henry trask & Son
henry trask & son
Aerated & Mineral Water Manufacturers
Henry Trask was born in 1842 in Yeovil, the son of whitesmith Samuel Trask, originally from Odcombe, and his wife Emma née Samways. The 1851 census listed the family living at 'the south side of Huish' and nine-year-old Henry was living there with his parents younger brother, two younger sisters and two lodgers. By 1861 the family were living in Kingston where 19-year-old Henry was a smith working with his father.
On 16 September 1867 at Haydon, Dorset, Henry married Susannah Williams, known as Susy, of Haydon. In the 1871 census Henry was listed as a whitesmith but was lodging in High Street, Swanage, Dorset. Susannah, at this time, was living in Cheap Street, Sherborne, with their eight-month-old son John William, a cousin and a lodger. Susannah described her occupation as a locksmith. In the 1881 census Henry and Susannah were both living in Cheap Street, Sherborne, with their ten-year-old son John and nine-year-old son William. Henry listed his occupation as 'Smith & Gasfitter'.
Henry began his mineral water business in 1881.
By 1891 Henry and Susannah had moved to Yeovil and Henry was advertising in Whitby's Yeovil Almanack Advertiser of that year as 'Trask & Son, Mineral Water Manufacturers'. The 1891 census listed Henry and Susannah, their two sons and a cousin called Mary living in Middle Street in what the census enumerator listed as 'M. W. Manufy', in other words a mineral water manufactory. Henry listed his occupation as 'mineral water manufacturer' and his son John listed his occupation as 'mineral water bottler' while his other son William was listed as a grocer's assistant. Trask's mineral water manufactory was located immediately next door to the gasworks and was demolished in 1894 and the site used to build the Liberal Club, erected in 1895. From this time onwards the family-run aerated water business moved to Vicarage Street, near Quidham Place, taking over the Channing bottled water works.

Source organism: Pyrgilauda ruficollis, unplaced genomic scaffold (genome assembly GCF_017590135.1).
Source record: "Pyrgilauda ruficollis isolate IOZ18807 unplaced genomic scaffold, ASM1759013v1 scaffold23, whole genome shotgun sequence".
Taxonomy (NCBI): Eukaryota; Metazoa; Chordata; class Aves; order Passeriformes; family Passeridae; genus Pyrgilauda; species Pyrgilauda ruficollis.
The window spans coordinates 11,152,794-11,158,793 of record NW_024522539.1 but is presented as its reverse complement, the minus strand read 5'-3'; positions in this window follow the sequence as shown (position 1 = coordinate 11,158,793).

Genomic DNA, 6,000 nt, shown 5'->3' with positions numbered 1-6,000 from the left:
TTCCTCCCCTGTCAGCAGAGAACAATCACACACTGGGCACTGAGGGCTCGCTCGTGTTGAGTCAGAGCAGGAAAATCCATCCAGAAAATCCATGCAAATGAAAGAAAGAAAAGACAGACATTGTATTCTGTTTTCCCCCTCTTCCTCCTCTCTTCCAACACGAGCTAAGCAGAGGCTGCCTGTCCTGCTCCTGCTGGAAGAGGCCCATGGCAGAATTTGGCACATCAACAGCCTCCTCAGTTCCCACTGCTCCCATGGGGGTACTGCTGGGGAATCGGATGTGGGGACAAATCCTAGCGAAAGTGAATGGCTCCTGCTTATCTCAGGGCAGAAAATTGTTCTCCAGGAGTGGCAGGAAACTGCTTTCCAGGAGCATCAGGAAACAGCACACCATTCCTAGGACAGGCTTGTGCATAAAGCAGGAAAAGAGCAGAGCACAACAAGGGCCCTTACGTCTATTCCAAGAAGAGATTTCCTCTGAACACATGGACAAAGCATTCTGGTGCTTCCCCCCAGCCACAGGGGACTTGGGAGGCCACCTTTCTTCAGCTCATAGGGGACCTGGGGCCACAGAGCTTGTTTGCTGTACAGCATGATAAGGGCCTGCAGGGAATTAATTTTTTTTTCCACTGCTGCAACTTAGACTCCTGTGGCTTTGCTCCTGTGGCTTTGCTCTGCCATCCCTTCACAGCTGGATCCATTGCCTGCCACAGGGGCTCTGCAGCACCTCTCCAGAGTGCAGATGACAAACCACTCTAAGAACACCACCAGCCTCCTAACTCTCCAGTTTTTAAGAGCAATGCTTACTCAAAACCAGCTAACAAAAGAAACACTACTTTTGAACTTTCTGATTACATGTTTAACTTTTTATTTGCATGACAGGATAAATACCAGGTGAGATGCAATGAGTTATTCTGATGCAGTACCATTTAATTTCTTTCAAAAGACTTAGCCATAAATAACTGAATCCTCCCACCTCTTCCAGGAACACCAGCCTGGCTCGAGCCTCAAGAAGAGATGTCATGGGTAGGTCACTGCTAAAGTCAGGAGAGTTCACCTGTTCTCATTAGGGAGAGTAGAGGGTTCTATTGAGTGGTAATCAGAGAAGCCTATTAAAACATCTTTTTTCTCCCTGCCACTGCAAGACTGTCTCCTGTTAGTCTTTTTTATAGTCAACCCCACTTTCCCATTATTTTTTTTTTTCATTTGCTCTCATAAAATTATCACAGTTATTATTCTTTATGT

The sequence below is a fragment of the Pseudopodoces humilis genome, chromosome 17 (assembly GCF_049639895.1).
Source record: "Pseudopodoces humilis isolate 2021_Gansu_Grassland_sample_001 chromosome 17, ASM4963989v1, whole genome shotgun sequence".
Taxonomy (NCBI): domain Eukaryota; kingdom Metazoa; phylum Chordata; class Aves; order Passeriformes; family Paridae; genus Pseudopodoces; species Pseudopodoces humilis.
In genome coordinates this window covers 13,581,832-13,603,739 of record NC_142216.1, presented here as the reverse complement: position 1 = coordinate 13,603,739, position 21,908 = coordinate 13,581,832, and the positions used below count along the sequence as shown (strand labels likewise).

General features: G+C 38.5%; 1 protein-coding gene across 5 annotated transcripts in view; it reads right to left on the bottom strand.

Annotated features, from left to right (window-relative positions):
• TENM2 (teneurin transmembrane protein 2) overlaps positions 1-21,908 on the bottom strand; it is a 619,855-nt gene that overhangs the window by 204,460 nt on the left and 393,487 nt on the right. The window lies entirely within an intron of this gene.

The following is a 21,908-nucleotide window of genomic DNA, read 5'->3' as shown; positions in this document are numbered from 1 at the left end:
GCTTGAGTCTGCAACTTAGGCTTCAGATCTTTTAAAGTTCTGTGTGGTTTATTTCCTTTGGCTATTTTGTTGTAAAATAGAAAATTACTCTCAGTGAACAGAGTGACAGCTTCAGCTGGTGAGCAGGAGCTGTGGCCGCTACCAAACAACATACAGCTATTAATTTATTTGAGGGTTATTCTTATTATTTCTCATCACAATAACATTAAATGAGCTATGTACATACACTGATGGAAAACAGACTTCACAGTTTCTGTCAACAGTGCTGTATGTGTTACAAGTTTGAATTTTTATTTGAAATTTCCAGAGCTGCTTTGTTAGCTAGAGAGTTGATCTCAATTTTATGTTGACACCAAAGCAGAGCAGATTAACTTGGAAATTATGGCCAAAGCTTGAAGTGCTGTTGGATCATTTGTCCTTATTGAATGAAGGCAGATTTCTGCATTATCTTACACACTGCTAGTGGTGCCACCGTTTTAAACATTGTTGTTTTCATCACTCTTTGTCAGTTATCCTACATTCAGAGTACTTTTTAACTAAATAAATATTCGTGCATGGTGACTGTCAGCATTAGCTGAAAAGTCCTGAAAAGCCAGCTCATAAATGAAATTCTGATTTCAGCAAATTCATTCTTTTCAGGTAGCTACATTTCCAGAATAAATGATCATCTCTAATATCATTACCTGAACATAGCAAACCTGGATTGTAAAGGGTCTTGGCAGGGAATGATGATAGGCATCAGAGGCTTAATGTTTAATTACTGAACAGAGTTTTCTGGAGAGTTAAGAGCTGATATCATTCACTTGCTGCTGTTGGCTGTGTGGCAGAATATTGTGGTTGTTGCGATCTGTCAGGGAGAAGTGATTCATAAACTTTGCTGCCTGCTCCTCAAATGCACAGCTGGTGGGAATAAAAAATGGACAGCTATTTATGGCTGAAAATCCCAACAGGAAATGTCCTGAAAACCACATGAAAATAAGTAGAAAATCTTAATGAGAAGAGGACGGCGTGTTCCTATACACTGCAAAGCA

Henry's advertisement is interesting for the range of products on offer; in addition to their aerated mineral water they produced ginger beer, ginger ale, lemonade, their own drink called Zolakone (hyped as being "worthy of everyone's attention"), champagne cider and aerated lime juice (during the summer season). They stocked tents and marquees for sale or hire and a marquee became their trademark as seen on the bottle above. Additionally they stocked flags of all descriptions and also 3,000 fairy lamps, with lights and designs if required, suitable for illuminating houses, gardens, &c. Indispensable for garden parties, fetes and flower shows. They also proudly proclaimed they were the only proprietors of "Trask's Tea Machine and Hot Water Boiler combined" for all large gatherings.
On 8 June 1895, at the age of 22, John Trask married Bessie Cox at the Congregational Church, Yeovil. She was the daughter of carpenter William Cox and Letitia née Sparks.
Henry Trask died 27 February 1900 at Yeovil, at the age of 57. His will was administered by his son John at Taunton in April 1900. His effects amounted to £2,429 10s 5d (about £250,000 at 2017's value). The aerated water business, retaining the name Trask & Son, was continued by John.
The 1901 Census listed John and Bessie with their two sons; Stanley aged five and Percival aged one, together with his mother Susy, at Vicarage Street. John listed his occupation as mineral water manufacturer. In the 1911 census John and Bessie were still living at 49 Vicarage Street with John's brother William, his mother Susy, together with their three children Stanley, Dorothy, and Horace, Percival having died. The census listed John's occupation as 'mineral water manufacturer', William's occupation as 'mineral water manufacturer partner' and their mother Susy was noted as a sleeping partner in the business.